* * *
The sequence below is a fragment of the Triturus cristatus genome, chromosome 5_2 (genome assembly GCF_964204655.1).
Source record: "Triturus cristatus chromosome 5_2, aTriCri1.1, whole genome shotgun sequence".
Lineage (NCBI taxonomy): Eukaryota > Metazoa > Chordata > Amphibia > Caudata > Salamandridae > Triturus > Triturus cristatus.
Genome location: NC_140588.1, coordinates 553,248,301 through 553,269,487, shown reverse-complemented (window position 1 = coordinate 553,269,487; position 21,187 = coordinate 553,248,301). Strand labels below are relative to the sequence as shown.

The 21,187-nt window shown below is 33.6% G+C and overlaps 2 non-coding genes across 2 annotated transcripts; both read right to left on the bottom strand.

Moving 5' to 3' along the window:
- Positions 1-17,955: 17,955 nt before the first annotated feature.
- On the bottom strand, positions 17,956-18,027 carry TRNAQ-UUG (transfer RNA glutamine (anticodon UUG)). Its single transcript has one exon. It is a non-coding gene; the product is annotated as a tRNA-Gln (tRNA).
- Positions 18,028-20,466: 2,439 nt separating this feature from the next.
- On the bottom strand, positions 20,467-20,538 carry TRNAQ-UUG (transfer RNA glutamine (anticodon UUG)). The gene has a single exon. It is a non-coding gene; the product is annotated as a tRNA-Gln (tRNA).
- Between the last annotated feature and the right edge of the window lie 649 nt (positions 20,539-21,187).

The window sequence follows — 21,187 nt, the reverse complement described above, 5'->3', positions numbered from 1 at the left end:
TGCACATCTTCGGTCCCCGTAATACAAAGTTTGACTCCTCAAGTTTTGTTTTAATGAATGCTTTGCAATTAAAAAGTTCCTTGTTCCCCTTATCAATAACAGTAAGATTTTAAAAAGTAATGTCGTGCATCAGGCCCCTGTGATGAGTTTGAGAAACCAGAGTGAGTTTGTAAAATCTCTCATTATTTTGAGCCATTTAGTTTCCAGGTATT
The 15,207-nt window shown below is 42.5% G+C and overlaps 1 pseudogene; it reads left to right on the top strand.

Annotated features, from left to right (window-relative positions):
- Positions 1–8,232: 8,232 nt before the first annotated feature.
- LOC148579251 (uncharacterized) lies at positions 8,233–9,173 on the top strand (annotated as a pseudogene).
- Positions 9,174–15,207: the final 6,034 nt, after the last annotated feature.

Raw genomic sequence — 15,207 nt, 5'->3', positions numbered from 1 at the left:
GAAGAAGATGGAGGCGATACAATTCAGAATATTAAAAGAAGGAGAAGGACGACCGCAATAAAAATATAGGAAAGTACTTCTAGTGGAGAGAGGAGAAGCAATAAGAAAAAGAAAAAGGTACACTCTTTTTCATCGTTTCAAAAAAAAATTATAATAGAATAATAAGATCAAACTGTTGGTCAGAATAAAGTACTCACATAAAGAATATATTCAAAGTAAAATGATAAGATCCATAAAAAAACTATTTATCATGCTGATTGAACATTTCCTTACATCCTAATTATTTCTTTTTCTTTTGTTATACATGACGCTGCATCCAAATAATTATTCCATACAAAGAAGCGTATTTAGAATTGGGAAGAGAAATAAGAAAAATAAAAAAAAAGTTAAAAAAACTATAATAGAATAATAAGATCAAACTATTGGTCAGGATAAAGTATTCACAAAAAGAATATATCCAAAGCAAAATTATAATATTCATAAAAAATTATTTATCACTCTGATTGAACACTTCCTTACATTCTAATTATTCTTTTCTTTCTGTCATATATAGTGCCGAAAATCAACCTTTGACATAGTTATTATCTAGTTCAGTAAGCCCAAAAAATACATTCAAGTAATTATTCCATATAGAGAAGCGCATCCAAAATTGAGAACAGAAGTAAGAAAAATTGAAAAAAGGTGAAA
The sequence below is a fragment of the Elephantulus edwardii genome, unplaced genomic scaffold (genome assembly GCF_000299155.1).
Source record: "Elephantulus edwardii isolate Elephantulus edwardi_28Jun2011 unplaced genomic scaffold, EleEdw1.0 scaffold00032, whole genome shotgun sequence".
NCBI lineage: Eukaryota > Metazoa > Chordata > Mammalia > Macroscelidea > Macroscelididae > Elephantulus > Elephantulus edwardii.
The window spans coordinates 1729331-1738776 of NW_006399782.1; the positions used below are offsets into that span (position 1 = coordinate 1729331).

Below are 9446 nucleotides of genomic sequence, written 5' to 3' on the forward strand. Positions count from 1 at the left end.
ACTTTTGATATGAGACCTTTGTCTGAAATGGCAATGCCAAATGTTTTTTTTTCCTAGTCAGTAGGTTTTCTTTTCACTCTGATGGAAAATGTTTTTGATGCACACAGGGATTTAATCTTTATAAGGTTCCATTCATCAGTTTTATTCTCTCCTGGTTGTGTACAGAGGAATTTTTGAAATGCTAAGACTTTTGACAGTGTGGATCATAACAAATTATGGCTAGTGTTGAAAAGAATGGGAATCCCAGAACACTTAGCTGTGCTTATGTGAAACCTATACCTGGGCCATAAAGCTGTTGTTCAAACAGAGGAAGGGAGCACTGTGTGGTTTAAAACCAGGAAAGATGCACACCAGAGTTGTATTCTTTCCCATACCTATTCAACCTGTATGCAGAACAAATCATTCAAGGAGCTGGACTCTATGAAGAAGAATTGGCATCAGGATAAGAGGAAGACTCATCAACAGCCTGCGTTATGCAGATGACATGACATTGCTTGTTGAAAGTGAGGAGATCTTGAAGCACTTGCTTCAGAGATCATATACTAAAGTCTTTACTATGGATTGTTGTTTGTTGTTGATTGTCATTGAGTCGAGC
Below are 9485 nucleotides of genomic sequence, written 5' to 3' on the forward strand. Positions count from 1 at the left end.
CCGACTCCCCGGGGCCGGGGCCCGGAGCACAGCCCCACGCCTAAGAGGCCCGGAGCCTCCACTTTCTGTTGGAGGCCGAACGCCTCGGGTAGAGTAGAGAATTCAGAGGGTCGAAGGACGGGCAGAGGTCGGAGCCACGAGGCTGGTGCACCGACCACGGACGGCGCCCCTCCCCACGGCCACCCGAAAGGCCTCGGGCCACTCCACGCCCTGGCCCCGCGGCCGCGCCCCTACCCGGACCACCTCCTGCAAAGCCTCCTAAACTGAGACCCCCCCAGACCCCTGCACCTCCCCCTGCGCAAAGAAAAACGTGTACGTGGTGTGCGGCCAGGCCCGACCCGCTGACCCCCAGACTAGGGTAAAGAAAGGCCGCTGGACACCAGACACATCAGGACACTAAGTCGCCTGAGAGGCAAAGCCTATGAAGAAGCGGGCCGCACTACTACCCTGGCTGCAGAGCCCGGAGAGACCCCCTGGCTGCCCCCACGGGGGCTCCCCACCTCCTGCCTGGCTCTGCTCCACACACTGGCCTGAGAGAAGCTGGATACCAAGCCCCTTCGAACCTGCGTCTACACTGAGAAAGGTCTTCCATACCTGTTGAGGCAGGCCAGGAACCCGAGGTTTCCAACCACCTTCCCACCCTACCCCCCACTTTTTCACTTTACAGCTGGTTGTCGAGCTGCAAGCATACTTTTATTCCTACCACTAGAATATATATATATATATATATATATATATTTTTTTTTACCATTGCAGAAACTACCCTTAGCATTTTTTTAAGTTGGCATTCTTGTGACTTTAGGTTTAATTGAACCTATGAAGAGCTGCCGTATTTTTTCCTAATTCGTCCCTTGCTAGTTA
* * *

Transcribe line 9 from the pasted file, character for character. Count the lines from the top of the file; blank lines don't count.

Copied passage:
- Positions 18,028-20,466: 2,439 nt separating this feature from the next.